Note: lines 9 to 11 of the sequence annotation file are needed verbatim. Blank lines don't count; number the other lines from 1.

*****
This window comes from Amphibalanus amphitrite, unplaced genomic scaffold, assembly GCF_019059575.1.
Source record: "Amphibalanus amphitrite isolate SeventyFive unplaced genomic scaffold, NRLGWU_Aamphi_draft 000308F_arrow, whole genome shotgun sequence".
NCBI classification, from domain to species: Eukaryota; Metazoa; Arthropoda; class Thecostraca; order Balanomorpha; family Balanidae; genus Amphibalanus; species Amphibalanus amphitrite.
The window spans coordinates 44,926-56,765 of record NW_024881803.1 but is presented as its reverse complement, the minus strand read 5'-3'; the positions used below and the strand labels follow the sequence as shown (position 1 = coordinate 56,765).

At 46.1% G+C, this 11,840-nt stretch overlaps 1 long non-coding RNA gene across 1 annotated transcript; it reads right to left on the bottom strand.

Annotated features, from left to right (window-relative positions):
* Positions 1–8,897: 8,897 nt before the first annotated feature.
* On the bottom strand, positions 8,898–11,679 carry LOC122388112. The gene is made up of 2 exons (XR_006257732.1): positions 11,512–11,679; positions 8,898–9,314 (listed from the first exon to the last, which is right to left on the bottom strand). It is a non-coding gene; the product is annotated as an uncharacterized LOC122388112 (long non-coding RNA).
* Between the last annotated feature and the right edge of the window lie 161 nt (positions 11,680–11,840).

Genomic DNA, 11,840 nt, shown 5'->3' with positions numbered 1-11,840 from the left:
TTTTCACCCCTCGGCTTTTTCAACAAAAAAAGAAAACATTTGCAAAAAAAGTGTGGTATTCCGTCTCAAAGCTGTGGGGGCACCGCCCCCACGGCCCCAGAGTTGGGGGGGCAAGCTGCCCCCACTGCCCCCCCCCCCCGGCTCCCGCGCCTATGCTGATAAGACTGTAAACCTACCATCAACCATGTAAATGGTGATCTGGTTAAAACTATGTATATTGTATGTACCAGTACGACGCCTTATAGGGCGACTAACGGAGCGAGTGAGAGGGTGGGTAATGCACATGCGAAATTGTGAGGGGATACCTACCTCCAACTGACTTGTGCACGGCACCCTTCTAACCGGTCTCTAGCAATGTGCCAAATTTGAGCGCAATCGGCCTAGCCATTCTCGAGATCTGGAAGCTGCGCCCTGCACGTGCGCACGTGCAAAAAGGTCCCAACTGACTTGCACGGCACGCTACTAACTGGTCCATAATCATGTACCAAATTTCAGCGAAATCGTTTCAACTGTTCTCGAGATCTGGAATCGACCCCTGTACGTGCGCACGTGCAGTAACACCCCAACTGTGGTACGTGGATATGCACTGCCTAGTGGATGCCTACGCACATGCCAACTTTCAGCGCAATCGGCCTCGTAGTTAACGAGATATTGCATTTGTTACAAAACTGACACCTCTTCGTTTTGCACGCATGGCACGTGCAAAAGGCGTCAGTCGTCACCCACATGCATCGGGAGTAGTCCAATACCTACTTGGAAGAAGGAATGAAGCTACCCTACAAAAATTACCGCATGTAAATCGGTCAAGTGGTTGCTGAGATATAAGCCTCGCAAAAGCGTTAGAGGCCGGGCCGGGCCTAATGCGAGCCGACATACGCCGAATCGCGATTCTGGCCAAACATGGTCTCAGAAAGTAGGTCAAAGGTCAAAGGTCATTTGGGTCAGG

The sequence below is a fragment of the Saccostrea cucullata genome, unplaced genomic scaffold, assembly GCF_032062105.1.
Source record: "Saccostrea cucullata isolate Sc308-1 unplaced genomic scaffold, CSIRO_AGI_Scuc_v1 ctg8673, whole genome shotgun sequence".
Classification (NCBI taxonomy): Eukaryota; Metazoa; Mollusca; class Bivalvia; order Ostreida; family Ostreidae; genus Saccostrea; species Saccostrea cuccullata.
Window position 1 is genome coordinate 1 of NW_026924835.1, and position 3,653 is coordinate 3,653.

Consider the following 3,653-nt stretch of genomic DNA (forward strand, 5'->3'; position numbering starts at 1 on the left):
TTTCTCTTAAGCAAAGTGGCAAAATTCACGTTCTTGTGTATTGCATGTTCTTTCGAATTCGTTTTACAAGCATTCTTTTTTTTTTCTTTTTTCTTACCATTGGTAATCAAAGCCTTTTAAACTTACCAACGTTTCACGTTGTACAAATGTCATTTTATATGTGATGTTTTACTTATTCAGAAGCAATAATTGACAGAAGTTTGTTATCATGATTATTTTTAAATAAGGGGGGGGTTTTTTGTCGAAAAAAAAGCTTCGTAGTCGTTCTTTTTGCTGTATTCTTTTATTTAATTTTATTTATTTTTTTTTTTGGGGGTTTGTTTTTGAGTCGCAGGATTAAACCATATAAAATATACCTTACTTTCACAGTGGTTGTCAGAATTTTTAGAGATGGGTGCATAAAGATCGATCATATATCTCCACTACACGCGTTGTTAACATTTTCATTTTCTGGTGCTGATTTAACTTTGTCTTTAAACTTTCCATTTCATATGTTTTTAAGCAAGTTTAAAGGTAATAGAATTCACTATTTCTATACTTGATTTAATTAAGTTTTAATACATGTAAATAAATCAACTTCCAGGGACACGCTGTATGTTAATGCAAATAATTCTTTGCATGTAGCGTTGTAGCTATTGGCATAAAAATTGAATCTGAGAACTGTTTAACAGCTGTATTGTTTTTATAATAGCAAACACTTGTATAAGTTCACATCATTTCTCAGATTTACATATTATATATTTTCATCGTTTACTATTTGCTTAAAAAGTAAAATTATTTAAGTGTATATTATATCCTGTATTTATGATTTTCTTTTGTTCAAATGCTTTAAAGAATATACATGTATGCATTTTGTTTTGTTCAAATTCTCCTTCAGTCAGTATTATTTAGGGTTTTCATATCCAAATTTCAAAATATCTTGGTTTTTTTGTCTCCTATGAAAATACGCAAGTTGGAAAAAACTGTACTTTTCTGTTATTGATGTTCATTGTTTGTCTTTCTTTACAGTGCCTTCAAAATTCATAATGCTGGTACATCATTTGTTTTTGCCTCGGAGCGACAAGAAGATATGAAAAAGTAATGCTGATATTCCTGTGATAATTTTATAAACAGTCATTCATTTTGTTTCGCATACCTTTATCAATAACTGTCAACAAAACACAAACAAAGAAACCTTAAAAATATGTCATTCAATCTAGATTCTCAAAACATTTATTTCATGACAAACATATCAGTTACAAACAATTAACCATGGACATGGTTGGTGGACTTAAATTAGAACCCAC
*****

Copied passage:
* Between the last annotated feature and the right edge of the window lie 161 nt (positions 11,680–11,840).

Genomic DNA, 11,840 nt, shown 5'->3' with positions numbered 1-11,840 from the left:
TTTTCACCCCTCGGCTTTTTCAACAAAAAAAGAAAACATTTGCAAAAAAAGTGTGGTATTCCGTCTCAAAGCTGTGGGGGCACCGCCCCCACGGCCCCAGAGTTGGGGGGGCAAGCTGCCCCCACTGCCCCCCCCCCCCGGCTCCCGCGCCTATGCTGATAAGACTGTAAACCTACCATCAACCATGTAAATGGTGATCTGGTTAAAACTATGTATATTGTATGTACCAGTACGACGCCTTATAGGGCGACTAACGGAGCGAGTGAGAGGGTGGGTAATGCACATGCGAAATTGTGAGGGGATACCTACCTCCAACTGACTTGTGCACGGCACCCTTCTAACCGGTCTCTAGCAATGTGCCAAATTTGAGCGCAATCGGCCTAGCCATTCTCGAGATCTGGAAGCTGCGCCCTGCACGTGCGCACGTGCAAAAAGGTCCCAACTGACTTGCACGGCACGCTACTAACTGGTCCATAATCATGTACCAAATTTCAGCGAAATCGTTTCAACTGTTCTCGAGATCTGGAATCGACCCCTGTACGTGCGCACGTGCAGTAACACCCCAACTGTGGTACGTGGATATGCACTGCCTAGTGGATGCCTACGCACATGCCAACTTTCAGCGCAATCGGCCTCGTAGTTAACGAGATATTGCATTTGTTACAAAACTGACACCTCTTCGTTTTGCACGCATGGCACGTGCAAAAGGCGTCAGTCGTCACCCACATGCATCGGGAGTAGTCCAATACCTACTTGGAAGAAGGAATGAAGCTACCCTACAAAAATTACCGCATGTAAATCGGTCAAGTGGTTGCTGAGATATAAGCCTCGCAAAAGCGTTAGAGGCCGGGCCGGGCCTAATGCGAGCCGACATACGCCGAATCGCGATTCTGGCCAAACATGGTCTCAGAAAGTAGGTCAAAGGTCAAAGGTCATTTGGGTCAGG